Sound — 6
Rod Stewart hasn't refrained from the opportunity to venture into a variety of musical territories over the course of his extensive career, which has allowed the five decades in which Stewart has been standing at the microphone to have quite a diverse compilation of highlights. From his earlier efforts with Faces and the Jeff Beck Group to his collaborations with then-future Rolling Stones guitarist Ronnie Wood and the roller coaster ride of a solo career that soon followed, Stewart has explored such sounds as folk rock, blue-eyed soul, new wave and pop music; oftentimes, unifying all of these personas onto a single record, as we find on the frontman's 29th studio album "Another Country." Although the title may suggest a full-fledged departure into Nashville style country and southern rock, the end result proves to be an even more surprising installment.
The opening track "Love Is" feeds into those previously noted expectations through an array of banjo picking and violin arrangements, which manage to stay rooted in familiar terrain through a backbone of acoustic guitar and the raspy vocals of Stewart. Case in point, the following number "Please" sounds like a 1980s upbeat rocker that one might have anticipated from the likes of The Rolling Stones or Tom Petty, driven by crunching electric guitar, crashing percussion and smoky piano accompaniment. An entire album in this sound would have been readily welcomed by this listener, however the vibe of the record once again shifts dramatically with the similarly nostalgic pop rocker "Walking in the Sunshine." The massive drum beats and female vocal harmonies are in full swing here, conjuring up references to 1981's "Tonight I'm Yours" which was largely inspired by new wave and AOR. "Another Country" already resembles that of a retrospective compilation album, in that it contains tracks that sound as though they were released over the course of several decades. That is the eccentric behavior of Stewart at display here, as the album soon channels reggae attitudes on "Love and Be Loved" and a pair of light hearted acoustic ballads on "Way Back Home" and "Can We Stay Home Tonight?"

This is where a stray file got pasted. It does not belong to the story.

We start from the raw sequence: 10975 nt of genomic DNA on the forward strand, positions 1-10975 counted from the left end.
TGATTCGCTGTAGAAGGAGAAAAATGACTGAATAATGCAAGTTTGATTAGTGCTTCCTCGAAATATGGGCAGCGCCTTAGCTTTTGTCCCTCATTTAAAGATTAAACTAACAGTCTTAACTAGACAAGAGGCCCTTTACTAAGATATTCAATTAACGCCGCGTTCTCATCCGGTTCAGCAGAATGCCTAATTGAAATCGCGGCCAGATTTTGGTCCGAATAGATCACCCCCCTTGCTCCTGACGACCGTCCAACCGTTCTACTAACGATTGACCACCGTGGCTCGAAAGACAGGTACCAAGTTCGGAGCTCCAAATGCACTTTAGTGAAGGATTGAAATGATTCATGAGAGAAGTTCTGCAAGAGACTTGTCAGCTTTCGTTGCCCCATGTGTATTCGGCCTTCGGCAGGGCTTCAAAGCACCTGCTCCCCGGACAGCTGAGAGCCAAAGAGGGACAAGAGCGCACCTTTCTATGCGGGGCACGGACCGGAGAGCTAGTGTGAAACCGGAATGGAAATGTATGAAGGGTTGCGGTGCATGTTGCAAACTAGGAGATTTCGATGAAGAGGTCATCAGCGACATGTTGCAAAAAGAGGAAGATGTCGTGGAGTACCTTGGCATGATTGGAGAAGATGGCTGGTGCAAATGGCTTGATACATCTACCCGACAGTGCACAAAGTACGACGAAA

Although the obvious delves into often cheesily nostalgic territory have more palatable moments than not, Stewart pushes the envelope with a song literally titled "Batman Superman Spiderman." This a branded children's lullaby with even a kid hoping in on the refrain, with little justification as to why it's on the finished product here. Perhaps it's a notion of carelessness, however it's surely a track that dedicated rock listeners would have preferred on a deluxe album or a collection of studio outtakes. "Every Rock'n'Roll Song to Me" shows Stewart drawing references to classic albums and songs in a more upbeat number, proving to be one of the album's clear highlights. That being said, the deluxe version of the album ironically features songs which appear more worthy of making the original album cut than just an added bonus, namely the blissfully melodic "In a Broken Dream."
Lyrics — 6
That distinctive rasp which Rod Stewart has displayed on each of his 29 studio albums remains in admirable form on "Another Country," which is quite the accomplishment for a seasoned rock vocalist. That being said, the idea has been proposed that Stewart should allow himself to focus more so on performing and recording than writing; there's far less of a passion found throughout "Another Country" and more of a relaxed attitude, which led to a number of forgettable and questionable tracks finding their way onto the finished product. The moments where Stewart is focused on composing a standout number, such as the aforementioned "Please" and "Love Is," wind up on the winning side, however such moments are few and far between.
Overall Impression — 6
Rod Stewart has delivered an occasionally bizarre compilation of material on his 29th studio album "Another Country." Although this installment shows the 70 year old vocalist in prime form from a singing standpoint, "Another Country" falls flat from a songwriting perspective, often times taking the more-than-occasional dive into purposefully nostalgic areas which results in a combative listen from start to finish.